Dr Benjamin Ewert, Research Assistant, University Hospital Bonn, Germany, was one of the speakers in a ‘Meet the expert’ session at the 14th World Congress of the European Association for Palliative Care (May 2015). Here he explains the background to his presentation.
For patients, effective Integrated Palliative Care (IPC) seems almost invisible in practice. Every time I ask study patients how they recognise whether their caregivers work together in a seamless and well-coordinated manner, responses are quite brief and to the point.
“I don’t have to repeat my patient history all over again.” “Services are available just in time,” or “They [professional caregivers] were already informed,” are typical answers from patients acknowledging that different IPC caregivers adapt, apparently smoothly, to their physical and spiritual needs. Thus, integrated care – a term that is not used by patients and their relatives – saves patients from worrying about the organisation and appropriate tailoring of services. In short: Most of them feel, as one patient put it, “comfortable and well cared for”.
This is good news. Evidently, IPC makes a perceptible difference for patients, especially for those who personally experienced fractured and disjointed care in the past. Yet, the major question remains how do we identify IPC initiatives? What are its indispensable features and when is it truly integrated? Within the InSuP-C project we tried to tackle this problem by building a taxonomy (ie a classification scheme) of IPC initiatives across Europe (figure 1).
Our taxonomy, developed under the supervision of a multidisciplinary and international expert group, consists of eight categories, such as level of care and time frame of intervention, including two to four items each, such as primary or early integration. Taken together, the taxonomy encompasses the process of IPC including structure, interaction and time of integration. Integrated palliative care is provided if all categories can be applied and if in at least one of these categories more than one item can be ticked (figure 2); for instance, if an IPC intervention focuses not only on treating patients but also on consulting and advising their care networks.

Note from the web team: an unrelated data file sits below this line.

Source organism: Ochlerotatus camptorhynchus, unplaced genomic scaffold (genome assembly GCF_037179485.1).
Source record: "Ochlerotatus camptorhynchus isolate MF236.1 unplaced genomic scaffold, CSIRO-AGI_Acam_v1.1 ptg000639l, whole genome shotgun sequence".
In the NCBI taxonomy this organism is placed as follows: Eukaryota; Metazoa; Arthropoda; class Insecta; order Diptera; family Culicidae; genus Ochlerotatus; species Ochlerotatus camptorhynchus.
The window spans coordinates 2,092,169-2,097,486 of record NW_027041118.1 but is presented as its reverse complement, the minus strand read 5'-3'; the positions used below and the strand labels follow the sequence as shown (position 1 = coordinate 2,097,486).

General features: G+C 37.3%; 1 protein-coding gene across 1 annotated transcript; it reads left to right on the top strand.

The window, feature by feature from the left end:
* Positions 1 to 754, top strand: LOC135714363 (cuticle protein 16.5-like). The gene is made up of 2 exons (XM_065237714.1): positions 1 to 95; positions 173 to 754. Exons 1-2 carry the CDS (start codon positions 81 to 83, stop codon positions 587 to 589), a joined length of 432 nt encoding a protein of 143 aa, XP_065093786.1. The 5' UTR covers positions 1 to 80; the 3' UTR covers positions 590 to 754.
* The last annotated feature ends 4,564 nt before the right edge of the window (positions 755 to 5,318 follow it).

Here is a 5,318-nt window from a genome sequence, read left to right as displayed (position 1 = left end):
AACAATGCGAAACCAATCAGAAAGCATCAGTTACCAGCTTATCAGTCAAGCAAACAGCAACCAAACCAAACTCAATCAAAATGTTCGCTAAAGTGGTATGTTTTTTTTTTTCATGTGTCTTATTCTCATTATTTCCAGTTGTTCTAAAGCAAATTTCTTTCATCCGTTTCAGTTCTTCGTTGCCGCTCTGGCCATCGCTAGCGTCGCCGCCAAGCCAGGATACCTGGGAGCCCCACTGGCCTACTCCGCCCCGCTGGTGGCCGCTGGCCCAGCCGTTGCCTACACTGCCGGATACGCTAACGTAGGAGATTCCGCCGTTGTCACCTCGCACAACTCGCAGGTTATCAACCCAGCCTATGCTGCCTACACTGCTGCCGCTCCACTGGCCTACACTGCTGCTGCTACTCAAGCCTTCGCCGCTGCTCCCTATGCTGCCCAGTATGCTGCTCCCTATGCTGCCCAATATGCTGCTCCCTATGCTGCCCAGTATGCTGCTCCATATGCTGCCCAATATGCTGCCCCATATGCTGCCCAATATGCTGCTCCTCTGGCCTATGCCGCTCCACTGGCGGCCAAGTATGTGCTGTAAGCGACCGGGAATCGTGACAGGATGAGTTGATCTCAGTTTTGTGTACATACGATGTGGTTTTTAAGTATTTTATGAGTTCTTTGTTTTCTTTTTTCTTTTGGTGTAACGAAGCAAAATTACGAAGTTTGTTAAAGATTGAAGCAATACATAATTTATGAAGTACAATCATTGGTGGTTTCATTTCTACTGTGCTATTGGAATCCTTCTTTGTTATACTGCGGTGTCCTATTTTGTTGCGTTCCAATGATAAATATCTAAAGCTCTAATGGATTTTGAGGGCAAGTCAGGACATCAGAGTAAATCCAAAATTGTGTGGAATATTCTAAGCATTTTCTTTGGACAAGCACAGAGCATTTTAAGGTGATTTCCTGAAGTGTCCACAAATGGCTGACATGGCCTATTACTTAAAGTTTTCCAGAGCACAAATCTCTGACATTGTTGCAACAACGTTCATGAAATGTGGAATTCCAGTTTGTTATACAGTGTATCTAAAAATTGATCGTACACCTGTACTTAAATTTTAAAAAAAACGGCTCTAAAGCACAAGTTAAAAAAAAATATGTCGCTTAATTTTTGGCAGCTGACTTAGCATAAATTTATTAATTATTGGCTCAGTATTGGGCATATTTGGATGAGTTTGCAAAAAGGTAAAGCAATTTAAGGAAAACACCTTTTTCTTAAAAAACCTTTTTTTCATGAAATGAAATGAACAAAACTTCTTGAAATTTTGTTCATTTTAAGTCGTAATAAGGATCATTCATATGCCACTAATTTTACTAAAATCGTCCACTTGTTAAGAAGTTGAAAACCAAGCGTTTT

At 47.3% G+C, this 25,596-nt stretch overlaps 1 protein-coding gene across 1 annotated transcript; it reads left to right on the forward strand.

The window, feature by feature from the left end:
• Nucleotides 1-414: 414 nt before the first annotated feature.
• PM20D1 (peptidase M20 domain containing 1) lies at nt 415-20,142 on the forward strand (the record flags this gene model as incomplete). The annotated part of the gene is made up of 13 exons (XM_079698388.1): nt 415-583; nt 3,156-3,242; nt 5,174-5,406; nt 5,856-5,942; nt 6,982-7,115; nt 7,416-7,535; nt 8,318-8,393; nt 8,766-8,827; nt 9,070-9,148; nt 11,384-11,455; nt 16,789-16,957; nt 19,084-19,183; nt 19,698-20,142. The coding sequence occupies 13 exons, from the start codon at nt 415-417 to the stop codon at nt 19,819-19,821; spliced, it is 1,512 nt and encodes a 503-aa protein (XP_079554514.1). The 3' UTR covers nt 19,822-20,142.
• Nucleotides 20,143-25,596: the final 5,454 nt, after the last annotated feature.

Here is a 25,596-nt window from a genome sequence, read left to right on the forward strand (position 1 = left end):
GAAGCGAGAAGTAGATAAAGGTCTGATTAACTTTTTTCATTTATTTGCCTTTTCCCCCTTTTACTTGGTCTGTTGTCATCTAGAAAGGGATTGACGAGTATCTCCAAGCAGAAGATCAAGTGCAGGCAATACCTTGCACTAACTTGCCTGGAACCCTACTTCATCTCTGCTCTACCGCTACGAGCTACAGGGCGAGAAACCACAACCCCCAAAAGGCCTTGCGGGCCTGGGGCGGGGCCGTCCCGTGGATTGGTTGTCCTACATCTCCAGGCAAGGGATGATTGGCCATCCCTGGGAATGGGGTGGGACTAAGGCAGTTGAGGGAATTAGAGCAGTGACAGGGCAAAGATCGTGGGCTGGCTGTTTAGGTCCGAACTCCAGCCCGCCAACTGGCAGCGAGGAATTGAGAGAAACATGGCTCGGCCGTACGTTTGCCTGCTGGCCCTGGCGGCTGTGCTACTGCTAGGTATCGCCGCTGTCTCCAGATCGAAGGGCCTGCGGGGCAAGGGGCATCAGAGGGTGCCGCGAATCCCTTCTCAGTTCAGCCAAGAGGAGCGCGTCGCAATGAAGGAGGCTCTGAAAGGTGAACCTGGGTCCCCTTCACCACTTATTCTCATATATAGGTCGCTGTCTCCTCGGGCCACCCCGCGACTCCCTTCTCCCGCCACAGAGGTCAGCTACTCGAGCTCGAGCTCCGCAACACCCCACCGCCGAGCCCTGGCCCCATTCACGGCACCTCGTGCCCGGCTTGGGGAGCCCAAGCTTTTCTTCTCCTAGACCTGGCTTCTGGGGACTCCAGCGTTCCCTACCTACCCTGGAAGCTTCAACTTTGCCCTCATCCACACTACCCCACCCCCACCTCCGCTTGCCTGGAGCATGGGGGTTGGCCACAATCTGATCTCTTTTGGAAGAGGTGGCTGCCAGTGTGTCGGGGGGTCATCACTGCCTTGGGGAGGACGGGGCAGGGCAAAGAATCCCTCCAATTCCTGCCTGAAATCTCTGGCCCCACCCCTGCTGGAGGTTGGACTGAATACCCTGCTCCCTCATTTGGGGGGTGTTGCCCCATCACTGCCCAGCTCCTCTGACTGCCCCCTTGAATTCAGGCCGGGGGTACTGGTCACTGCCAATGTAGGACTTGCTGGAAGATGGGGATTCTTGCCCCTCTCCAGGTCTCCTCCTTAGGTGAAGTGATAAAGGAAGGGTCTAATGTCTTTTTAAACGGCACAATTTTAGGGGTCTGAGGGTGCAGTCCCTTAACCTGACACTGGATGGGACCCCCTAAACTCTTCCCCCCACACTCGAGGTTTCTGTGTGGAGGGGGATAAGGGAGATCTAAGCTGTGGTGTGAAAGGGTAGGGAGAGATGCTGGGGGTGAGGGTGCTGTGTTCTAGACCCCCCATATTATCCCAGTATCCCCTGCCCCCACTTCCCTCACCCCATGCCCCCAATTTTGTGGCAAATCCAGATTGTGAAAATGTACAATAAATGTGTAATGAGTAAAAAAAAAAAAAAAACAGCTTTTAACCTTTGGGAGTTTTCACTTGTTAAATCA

Does the taxonomy help to compare an IPC initiative in, say, Hungary, to one, in, say, Spain? The scheme was recently tested during a ‘Meet the expert’ session at the 14th EAPC World Congress in Copenhagen. Three groups were tasked to apply the taxonomy on the backdrop of different patient vignettes to IPC initiatives in one country. Results were mixed: On the one hand, facing the variety of existing IPC interventions in Europe participants confirmed the need for a taxonomy. On the other hand, it became clear that the taxonomy might become at best a yardstick against which different IPC concepts and principles could be presented.
The expert session taught us that the template could be used as a toolkit for policymakers and professional caregivers to enhance their knowledge of IPC and to think about their own services. But a refinement of the taxonomy – based on practical experience – needs further attention in the future.
Links and resources
- More about InSuP-C on the InSuP-C project website.
- Read more posts on the EAPC Blog about Integrated Palliative Care and InSuP-C.
- Click here for more pictures of the 14th EAPC World Congress and to view or download the Book of Abstracts.